In the first clinical episode (occurring at the age of 7 months), the initial symptoms resembled a common cold and progressed to bronchiolitis, followed by a complete resolution of symptoms within a few days. HMPV was the only organism isolated in culture from an NPA sample, and the HRSV rapid antigenic test was negative. Ten months later, the child had a second respiratory tract infection, again with common cold symptoms. HMPV was again the sole pathogen isolated in an NPA sample. In the next weeks, however, the patient’s clinical condition deteriorated, with development of bilateral pneumonitis and respiratory failure and ultimately death. The BAL sample obtained showed no bacterial, viral, or fungal pathogens by culture, antigenic testing, or special staining procedures. The exact cause of respiratory failure in this immunocompromised child remains uncertain, because autopsy was not performed. An opportunistic infection or a neoplastic infiltrate was the most probable cause. HMPV could have led to the acute respiratory distress syndrome in this immunocompromised patient. We suggest that the initial upper respiratory tract infection may have progressed to pneumonitis after the patient received intensive chemotherapy. The fact that HMPV was not recovered in the last BAL sample does not rule out such viral infection since paramyxoviruses are very labile (1), and the culture may not have been incubated long enough for a cytopathic effect to be observed.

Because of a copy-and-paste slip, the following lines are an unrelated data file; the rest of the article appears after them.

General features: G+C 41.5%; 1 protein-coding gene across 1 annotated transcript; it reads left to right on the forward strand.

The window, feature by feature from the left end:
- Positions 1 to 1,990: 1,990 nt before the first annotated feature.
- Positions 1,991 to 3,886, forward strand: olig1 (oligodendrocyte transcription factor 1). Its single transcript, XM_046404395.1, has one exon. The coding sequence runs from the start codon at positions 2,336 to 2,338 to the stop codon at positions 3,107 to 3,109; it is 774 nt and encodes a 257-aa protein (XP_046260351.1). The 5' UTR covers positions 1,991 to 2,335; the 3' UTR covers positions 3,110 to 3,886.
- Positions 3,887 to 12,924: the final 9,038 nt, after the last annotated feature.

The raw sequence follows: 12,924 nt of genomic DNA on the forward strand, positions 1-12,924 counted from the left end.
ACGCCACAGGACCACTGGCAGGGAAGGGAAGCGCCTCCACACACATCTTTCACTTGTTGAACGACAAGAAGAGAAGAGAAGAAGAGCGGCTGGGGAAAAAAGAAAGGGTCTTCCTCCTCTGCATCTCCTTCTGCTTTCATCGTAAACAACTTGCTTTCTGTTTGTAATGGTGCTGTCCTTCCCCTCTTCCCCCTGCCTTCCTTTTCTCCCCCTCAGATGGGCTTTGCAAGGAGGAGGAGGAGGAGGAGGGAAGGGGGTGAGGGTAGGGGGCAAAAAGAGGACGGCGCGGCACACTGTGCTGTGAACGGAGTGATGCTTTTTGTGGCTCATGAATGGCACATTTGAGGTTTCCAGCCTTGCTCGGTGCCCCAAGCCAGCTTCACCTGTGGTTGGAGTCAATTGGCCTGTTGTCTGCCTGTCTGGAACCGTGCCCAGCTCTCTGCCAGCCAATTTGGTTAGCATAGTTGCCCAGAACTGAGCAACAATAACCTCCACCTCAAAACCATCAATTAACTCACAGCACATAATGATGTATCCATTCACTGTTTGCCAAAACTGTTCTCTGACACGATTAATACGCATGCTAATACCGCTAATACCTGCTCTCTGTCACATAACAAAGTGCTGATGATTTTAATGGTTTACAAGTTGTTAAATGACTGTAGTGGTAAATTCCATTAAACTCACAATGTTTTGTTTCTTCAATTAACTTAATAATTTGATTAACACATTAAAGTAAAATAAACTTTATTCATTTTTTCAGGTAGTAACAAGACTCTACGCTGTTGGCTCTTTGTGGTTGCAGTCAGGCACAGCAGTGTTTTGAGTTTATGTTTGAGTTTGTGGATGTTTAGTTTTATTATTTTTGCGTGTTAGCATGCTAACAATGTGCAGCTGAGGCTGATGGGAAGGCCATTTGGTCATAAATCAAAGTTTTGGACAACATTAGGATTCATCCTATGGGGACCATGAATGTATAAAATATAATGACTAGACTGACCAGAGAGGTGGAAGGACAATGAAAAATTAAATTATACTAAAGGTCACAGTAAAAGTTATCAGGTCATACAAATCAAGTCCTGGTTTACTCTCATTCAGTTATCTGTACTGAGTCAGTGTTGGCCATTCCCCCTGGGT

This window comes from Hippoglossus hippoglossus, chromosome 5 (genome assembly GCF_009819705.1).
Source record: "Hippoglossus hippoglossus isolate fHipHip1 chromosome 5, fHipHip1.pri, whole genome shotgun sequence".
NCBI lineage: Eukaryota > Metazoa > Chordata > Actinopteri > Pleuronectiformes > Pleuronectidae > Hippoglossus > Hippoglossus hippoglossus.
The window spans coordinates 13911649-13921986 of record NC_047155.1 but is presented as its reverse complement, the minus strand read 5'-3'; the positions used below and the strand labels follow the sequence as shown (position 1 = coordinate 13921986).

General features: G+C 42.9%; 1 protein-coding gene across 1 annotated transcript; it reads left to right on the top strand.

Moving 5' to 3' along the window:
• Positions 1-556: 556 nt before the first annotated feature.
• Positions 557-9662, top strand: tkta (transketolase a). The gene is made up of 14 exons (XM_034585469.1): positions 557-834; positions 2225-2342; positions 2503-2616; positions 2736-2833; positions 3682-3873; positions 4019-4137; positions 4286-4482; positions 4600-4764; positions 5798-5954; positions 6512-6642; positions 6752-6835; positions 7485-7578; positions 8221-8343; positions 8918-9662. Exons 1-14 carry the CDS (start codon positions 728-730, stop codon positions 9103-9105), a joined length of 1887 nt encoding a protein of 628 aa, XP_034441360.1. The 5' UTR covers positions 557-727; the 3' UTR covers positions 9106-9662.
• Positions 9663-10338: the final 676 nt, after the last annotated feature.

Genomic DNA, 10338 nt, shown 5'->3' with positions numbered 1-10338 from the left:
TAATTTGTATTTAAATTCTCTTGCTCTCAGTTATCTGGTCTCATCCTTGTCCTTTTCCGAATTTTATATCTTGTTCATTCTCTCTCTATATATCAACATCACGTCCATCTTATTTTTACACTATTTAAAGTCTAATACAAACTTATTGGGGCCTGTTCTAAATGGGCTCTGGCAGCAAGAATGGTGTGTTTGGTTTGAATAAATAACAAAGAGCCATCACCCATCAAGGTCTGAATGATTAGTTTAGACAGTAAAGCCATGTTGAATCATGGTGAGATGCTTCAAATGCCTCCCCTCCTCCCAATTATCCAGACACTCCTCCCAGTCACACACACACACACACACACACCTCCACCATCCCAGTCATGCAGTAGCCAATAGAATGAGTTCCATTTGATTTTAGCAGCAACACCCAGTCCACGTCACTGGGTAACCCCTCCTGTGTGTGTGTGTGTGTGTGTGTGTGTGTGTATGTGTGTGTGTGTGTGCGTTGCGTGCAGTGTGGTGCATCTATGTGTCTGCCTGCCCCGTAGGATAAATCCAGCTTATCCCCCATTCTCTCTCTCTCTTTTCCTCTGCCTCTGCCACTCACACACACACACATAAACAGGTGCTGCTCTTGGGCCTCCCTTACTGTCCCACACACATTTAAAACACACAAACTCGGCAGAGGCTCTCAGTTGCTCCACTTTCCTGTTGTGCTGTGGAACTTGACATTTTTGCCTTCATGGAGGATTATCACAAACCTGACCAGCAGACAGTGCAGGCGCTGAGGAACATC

The two HMPV isolates from this study had many differences at the nucleotide level (similarity 85.0%) but much less at the amino acid level (similarity 96.0%) in the gene coding for the fusion (F) protein. Isolate 2, recovered in 1999, had greater amino acid similarity with the prototype sequence from the Netherlands (5) compared with isolate 1 (98.0% vs. 96.0% similarity). Furthermore, the two strains seem to belong to the two different HMPV lineages previously reported by Dutch and North American groups (5,7). We suggest that many HMPV strains may cocirculate in a specific population, and such viral diversity, coupled with waning immunity, as found in elderly and immunocompromised patients, may lead to multiple reinfections similar to HRSV (2,9–12).
Future studies are needed to evaluate the full clinical spectrum associated with HMPV infection, the groups at risk for severe complications, and the potential therapeutic options. Our data suggest that HMPV should be added to the list of pathogens associated with severe respiratory tract infections in immunocompromised patients.
Dr. Pelletier is a postdoctoral fellow in infectious diseases at Laval University. His research interests include the molecular detection and epidemiology of respiratory viruses.